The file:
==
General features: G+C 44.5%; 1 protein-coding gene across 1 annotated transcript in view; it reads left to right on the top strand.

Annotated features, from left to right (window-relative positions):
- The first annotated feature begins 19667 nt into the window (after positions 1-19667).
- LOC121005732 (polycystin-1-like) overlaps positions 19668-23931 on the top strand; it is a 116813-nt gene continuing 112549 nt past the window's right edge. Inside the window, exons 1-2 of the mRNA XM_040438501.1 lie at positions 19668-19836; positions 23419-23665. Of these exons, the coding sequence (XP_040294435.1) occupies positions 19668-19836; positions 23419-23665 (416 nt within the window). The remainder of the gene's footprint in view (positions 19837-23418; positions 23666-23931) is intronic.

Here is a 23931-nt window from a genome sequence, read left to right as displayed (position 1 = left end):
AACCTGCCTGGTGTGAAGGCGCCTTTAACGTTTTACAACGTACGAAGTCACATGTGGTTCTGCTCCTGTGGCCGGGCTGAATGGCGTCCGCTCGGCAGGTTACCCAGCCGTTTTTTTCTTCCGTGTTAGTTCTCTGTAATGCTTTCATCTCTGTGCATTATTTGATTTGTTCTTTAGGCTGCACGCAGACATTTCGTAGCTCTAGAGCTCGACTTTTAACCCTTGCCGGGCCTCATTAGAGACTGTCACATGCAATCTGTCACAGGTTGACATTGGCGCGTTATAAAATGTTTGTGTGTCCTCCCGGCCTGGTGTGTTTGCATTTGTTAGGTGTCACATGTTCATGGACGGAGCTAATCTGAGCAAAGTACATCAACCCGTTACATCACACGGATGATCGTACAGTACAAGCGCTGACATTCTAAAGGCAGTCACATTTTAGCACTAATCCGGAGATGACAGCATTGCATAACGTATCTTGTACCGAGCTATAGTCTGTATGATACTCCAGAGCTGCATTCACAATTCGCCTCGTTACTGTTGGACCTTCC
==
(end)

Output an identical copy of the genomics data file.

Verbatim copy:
General features: G+C 44.5%; 1 protein-coding gene across 1 annotated transcript in view; it reads left to right on the top strand.

Annotated features, from left to right (window-relative positions):
- The first annotated feature begins 19667 nt into the window (after positions 1-19667).
- LOC121005732 (polycystin-1-like) overlaps positions 19668-23931 on the top strand; it is a 116813-nt gene continuing 112549 nt past the window's right edge. Inside the window, exons 1-2 of the mRNA XM_040438501.1 lie at positions 19668-19836; positions 23419-23665. Of these exons, the coding sequence (XP_040294435.1) occupies positions 19668-19836; positions 23419-23665 (416 nt within the window). The remainder of the gene's footprint in view (positions 19837-23418; positions 23666-23931) is intronic.

Here is a 23931-nt window from a genome sequence, read left to right as displayed (position 1 = left end):
AACCTGCCTGGTGTGAAGGCGCCTTTAACGTTTTACAACGTACGAAGTCACATGTGGTTCTGCTCCTGTGGCCGGGCTGAATGGCGTCCGCTCGGCAGGTTACCCAGCCGTTTTTTTCTTCCGTGTTAGTTCTCTGTAATGCTTTCATCTCTGTGCATTATTTGATTTGTTCTTTAGGCTGCACGCAGACATTTCGTAGCTCTAGAGCTCGACTTTTAACCCTTGCCGGGCCTCATTAGAGACTGTCACATGCAATCTGTCACAGGTTGACATTGGCGCGTTATAAAATGTTTGTGTGTCCTCCCGGCCTGGTGTGTTTGCATTTGTTAGGTGTCACATGTTCATGGACGGAGCTAATCTGAGCAAAGTACATCAACCCGTTACATCACACGGATGATCGTACAGTACAAGCGCTGACATTCTAAAGGCAGTCACATTTTAGCACTAATCCGGAGATGACAGCATTGCATAACGTATCTTGTACCGAGCTATAGTCTGTATGATACTCCAGAGCTGCATTCACAATTCGCCTCGTTACTGTTGGACCTTCC